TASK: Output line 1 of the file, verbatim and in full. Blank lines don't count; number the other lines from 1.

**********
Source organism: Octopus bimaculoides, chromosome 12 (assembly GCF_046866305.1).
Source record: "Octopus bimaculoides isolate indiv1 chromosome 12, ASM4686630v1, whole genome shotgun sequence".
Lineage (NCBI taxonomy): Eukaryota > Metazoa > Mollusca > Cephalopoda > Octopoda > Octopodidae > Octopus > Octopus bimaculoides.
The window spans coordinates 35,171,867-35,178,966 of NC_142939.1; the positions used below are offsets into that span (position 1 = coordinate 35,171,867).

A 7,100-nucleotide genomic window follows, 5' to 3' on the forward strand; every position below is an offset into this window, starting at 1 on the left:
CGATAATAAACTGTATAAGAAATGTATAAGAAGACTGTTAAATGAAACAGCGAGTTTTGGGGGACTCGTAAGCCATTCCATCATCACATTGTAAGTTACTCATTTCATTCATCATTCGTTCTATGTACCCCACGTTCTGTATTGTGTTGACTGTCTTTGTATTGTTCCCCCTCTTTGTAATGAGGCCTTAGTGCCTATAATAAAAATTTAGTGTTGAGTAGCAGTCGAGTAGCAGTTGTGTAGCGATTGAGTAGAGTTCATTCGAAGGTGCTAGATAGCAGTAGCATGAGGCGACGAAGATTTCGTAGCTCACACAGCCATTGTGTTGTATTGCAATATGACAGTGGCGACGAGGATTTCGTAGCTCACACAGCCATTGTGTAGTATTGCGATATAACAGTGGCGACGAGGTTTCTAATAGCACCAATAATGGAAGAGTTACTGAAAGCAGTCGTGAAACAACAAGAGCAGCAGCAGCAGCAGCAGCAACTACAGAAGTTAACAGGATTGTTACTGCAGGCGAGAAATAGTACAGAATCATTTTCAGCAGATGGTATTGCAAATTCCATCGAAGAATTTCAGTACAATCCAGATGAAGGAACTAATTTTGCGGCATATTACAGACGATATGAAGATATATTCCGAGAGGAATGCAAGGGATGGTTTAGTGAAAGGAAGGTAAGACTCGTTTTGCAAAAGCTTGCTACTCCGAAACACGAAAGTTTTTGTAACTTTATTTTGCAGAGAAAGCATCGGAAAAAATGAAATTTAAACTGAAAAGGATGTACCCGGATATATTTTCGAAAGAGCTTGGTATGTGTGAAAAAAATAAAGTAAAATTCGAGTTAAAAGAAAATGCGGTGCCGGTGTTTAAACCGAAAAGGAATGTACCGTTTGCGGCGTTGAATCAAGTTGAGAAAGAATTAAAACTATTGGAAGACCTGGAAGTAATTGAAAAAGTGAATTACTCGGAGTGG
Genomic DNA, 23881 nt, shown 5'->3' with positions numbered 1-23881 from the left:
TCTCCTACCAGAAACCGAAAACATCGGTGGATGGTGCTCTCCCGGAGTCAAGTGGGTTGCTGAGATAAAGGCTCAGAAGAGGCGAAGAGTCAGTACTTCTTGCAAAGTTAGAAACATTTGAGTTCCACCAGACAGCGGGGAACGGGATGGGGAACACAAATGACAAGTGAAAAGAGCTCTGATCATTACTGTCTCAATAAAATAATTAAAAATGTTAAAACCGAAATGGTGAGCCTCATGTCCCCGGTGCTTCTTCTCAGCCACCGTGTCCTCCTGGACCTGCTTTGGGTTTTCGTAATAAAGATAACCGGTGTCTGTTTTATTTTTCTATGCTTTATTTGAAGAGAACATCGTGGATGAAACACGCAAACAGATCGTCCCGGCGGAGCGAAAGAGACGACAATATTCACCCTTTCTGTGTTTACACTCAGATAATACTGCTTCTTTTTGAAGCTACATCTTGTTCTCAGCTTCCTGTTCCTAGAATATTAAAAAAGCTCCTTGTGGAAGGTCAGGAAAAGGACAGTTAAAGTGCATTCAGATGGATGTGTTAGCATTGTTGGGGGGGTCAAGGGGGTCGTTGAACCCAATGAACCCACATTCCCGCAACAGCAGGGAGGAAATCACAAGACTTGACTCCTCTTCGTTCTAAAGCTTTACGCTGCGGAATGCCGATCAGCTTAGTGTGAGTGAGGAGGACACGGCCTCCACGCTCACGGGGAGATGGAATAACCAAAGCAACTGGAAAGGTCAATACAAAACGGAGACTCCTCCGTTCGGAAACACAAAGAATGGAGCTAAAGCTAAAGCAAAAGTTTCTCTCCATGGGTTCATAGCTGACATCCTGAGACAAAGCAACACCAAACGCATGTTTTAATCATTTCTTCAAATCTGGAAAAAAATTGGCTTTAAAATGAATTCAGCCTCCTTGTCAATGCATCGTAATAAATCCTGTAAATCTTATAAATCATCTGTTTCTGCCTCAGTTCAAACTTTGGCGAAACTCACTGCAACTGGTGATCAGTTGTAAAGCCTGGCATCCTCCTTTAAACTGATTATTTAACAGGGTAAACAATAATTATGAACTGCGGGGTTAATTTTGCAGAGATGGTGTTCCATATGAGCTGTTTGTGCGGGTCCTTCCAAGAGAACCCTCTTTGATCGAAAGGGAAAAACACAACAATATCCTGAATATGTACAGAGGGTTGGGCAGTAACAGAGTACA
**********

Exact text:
Source organism: Octopus bimaculoides, chromosome 12 (assembly GCF_046866305.1).